Michigan State Police are encouraging people in Michigan to prepare as a major winter storm approaches.
Rain is expected Tuesday night and it’s followed by relentless snow Wednesday and Thursday. Weather models are projecting anywhere from 6-16 inches of snow, depending on the location and the model.
Wednesday is expected to be snowy all day, with moderate snow becoming heavy at times. Click here to view the latest projected snow totals for this two-day snow event.
Read more: New look at projected snow totals, how winter storm could play out
“Michiganders should prepare for difficult and potentially dangerous conditions on both Wednesday and Thursday because of the incoming storm,” Michigan Gov. Gretchen Whitmer said. “Staying home will keep you safe and will help emergency crews focus on improving road conditions and assisting those who need it. Michiganders are no stranger to big storms, and I know we can get through the next few days together.”
Several communities across the area have issued snow emergencies ahead of the storm. You can click here to view the list.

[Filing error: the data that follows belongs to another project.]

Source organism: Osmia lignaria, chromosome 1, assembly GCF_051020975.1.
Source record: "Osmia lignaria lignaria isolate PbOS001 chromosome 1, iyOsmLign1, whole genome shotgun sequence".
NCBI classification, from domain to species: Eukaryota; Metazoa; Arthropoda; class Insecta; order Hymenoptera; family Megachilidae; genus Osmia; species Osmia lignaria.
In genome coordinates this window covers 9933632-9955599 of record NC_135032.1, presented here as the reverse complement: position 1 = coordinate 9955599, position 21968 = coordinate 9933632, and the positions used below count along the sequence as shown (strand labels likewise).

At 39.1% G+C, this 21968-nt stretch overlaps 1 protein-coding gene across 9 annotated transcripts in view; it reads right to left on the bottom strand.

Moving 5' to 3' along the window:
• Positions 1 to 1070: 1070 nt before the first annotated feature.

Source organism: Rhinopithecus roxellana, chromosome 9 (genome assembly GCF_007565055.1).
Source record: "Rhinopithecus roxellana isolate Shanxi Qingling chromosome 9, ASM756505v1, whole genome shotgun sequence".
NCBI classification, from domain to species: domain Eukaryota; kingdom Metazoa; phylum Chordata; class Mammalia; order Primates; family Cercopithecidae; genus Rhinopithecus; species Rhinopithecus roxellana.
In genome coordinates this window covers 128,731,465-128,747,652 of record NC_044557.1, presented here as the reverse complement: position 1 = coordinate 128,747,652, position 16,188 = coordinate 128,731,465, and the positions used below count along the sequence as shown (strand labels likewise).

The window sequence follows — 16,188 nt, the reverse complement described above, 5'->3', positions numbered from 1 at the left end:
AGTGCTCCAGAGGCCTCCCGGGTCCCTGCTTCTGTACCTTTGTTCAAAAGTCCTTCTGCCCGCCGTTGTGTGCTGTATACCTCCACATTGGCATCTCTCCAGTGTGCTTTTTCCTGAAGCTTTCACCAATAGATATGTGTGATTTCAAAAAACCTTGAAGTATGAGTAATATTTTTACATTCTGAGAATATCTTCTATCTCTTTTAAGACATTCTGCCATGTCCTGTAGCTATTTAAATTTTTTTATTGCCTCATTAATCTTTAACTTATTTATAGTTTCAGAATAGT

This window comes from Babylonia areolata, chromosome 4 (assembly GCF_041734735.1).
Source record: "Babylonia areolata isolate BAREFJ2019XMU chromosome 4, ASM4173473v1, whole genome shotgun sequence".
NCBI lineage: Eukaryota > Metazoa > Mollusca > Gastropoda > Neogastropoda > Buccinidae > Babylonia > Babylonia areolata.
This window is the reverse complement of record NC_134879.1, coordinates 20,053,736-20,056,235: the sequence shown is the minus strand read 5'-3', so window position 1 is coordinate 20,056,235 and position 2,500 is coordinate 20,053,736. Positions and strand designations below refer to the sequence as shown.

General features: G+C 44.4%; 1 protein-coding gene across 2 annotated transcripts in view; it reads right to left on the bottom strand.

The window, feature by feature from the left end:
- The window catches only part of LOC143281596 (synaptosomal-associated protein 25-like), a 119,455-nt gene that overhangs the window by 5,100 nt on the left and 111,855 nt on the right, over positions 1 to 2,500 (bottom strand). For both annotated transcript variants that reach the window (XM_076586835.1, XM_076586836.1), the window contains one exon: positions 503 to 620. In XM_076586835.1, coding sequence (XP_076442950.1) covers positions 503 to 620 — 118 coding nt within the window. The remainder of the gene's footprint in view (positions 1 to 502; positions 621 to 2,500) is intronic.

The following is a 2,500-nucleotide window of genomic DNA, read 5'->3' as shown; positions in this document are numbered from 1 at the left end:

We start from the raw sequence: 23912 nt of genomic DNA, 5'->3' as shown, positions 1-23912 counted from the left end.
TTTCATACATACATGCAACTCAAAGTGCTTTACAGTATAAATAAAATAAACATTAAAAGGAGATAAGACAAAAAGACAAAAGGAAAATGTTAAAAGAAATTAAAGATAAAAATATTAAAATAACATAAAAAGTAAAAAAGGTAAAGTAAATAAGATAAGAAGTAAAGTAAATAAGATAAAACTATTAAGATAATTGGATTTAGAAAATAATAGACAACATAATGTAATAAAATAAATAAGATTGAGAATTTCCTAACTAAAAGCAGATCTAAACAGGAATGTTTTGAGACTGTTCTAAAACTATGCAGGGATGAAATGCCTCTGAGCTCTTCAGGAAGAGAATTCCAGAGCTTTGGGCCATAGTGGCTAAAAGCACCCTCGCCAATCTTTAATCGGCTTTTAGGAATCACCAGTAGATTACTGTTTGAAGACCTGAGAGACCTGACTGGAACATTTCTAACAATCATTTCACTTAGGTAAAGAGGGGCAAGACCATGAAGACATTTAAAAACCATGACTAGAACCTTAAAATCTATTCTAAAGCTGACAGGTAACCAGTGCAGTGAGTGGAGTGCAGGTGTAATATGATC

“Travel may be extremely dangerous over the next few days, so we are asking people to stay home, if possible,” said Col. Joe Gasper, state director of Emergency Management and Homeland Security and director of the Michigan State Police. “Winter weather is not unexpected in Michigan but preparing beforehand is the best way to keep you and your family safe.”
Tips to stay safe during a winter storm
Michigan State Police have issued the following tips for residents to stay safe during this massive winter storm.
- Stay indoors if possible. If you must go outside, wear protective gear, such as a hat, mittens, gloves, scarf and a warm coat.
- Avoid overexertion when shoveling heavy snow, pushing a car, or walking in deep snow. Take breaks frequently.
- Watch for signs of frostbite, which include loss of feeling or pale appearance of fingers, toes or face.
- Watch for signs of hypothermia, which include uncontrollable shivering, memory loss, drowsiness and exhaustion.
- Remove clothing if it gets damp or wet. Wet clothing can make you more prone to hypothermia.
- Weatherproof doors and windows to trap heat inside your home.
- Check heating units. Poorly operating or damaged heating units can release carbon monoxide gas. Test carbon monoxide detectors for proper operation and battery life.
- Check on family, friends and neighbors who are at risk and may need additional assistance.
If you have to drive somewhere, you are encouraged to check travel conditions and weather reports before driving.
Read: Multiple snow days likely in SE Michigan this week: How to track school closings